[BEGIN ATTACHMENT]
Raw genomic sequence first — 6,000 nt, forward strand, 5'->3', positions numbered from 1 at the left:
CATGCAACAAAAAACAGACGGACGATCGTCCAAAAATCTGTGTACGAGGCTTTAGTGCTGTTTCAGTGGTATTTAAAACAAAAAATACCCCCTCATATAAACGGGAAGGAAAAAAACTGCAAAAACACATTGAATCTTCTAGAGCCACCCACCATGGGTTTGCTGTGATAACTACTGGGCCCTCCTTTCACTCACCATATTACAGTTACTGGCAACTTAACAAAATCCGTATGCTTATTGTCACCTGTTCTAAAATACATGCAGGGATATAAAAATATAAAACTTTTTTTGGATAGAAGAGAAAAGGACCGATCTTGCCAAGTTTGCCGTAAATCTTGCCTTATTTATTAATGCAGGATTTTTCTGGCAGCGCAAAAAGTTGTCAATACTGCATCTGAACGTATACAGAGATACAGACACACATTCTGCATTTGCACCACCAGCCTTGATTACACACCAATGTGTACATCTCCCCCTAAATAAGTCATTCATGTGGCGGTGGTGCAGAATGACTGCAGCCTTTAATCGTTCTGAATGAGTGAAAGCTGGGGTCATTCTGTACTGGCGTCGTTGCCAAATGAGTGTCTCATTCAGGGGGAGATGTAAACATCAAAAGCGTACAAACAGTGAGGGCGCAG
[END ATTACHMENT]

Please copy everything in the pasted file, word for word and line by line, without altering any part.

Raw genomic sequence first — 6,000 nt, forward strand, 5'->3', positions numbered from 1 at the left:
CATGCAACAAAAAACAGACGGACGATCGTCCAAAAATCTGTGTACGAGGCTTTAGTGCTGTTTCAGTGGTATTTAAAACAAAAAATACCCCCTCATATAAACGGGAAGGAAAAAAACTGCAAAAACACATTGAATCTTCTAGAGCCACCCACCATGGGTTTGCTGTGATAACTACTGGGCCCTCCTTTCACTCACCATATTACAGTTACTGGCAACTTAACAAAATCCGTATGCTTATTGTCACCTGTTCTAAAATACATGCAGGGATATAAAAATATAAAACTTTTTTTGGATAGAAGAGAAAAGGACCGATCTTGCCAAGTTTGCCGTAAATCTTGCCTTATTTATTAATGCAGGATTTTTCTGGCAGCGCAAAAAGTTGTCAATACTGCATCTGAACGTATACAGAGATACAGACACACATTCTGCATTTGCACCACCAGCCTTGATTACACACCAATGTGTACATCTCCCCCTAAATAAGTCATTCATGTGGCGGTGGTGCAGAATGACTGCAGCCTTTAATCGTTCTGAATGAGTGAAAGCTGGGGTCATTCTGTACTGGCGTCGTTGCCAAATGAGTGTCTCATTCAGGGGGAGATGTAAACATCAAAAGCGTACAAACAGTGAGGGCGCAG